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Peace is profitable: time for the US to invest

The US ranked an abysmally low 82 on the recent Global Peace Index. Unless America invests in the structures to promote peace, it will continue to find itself at war. The peace dividend is worth it: The world could have saved $8 trillion if it had been at peace last year.

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This all sounds very pie-in-the-sky; who doesn't want to reap the economic benefits of peacetime? As it turns out, weapons industries, among others, profit mightily from conflict – whether it happens in Afghanistan or Detroit.

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Profits of peace outweigh capital of conflict

Since 9/11, America's defense budget has grown 7 percent annually, correlating positively with money spent by the defense lobby, which grew by 7 percent in the last year alone. This growth serves defense contractors well. In 2009, for example, shares of Lockheed Martin, one of the US Defense Department's primary contractors, reached a decade-high price of $120, the same year the company received nearly $40 billion in US contracts, made $3 billion in profits, and paid its chief executive officer $22.9 million. And yet Lockheed tops the Federal Contractor Misconduct Database compiled by the Project on Government Oversight.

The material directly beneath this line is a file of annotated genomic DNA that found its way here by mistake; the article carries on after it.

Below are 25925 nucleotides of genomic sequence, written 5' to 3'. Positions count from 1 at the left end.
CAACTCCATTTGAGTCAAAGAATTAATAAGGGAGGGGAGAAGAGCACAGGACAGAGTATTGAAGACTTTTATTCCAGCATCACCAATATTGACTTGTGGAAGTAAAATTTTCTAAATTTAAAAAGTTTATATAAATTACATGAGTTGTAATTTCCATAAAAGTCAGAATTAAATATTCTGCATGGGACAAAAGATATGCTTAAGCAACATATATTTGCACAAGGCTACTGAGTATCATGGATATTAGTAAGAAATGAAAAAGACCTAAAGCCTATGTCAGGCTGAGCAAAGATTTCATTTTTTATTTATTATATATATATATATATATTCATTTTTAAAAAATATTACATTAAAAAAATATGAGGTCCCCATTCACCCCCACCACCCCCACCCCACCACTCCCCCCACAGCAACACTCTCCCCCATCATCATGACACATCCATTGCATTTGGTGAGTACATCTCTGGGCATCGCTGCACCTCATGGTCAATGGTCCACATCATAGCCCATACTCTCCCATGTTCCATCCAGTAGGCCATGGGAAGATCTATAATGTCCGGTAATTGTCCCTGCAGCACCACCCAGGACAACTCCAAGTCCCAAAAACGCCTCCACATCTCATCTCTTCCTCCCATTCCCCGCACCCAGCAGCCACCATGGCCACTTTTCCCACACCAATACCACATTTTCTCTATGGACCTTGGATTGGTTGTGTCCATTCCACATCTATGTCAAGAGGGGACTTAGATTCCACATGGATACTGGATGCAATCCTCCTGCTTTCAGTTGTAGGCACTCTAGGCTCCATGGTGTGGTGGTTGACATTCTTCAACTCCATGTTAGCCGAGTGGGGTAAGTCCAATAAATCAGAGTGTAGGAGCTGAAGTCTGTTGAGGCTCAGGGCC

Despite defense industry influence, peacetime economies are ultimately more profitable for the public. That's not surprising, given the economic activity that thrives during peacetime (development, trade) and the additional business that could be redirected from industries that generate and contain violence to other more productive sectors.

From institutions of war to schools of peace

That the economics of peace have had such a hard time prevailing in policy conversations is, in part, because the dominant language, lobbies, and learning environments are all geared toward the mechanics of war.

Attempts to offer alternatives to defense departments, war colleges, military academies, and national defense universities remain fledgling due to lack of funding. For example, the Institute of Peace in Washington receives a mere 1 percent of what Lockheed gets in government funds annually.

Unless we invest in a federal department or agency, with cabinet-level access or advisory status, devoted to building the structures necessary for peace, we will continue to find ourselves at war.

The investment is worth it. Reductions in violence and crime to rates equal to Canada's would yield an estimated $89 billion in direct savings and $272 billion in additional economic activity for America, according to the Institute for Economics and Peace, in Sydney, which publishes the global – and a US – peace index.

Thankfully, there are some alternatives. The nonprofit National Peace Academy in Shelburne, Vt., is one such institution, building the skills for the professional peacemaker in every aspect of life, be it at the personal, social, political, institutional, or ecological level. And, thankfully, university programs like George Mason University's School for Conflict Analysis and Resolution, which pioneered the country's first graduate programs in peace, are becoming more numerous.

But more is needed as invasions loom, inmates abound, and poor index rankings continue. The economic argument for peace may be unassailable – all we need now is to make this field as professionally attractive as the war business.

Michael Shank is the senior policy adviser for US Rep. Michael Honda (D) of California, and is a doctoral candidate at George Mason University's School for Conflict Analysis and Resolution. This article reflects the author's opinion and not the views of Mr. Honda's office.


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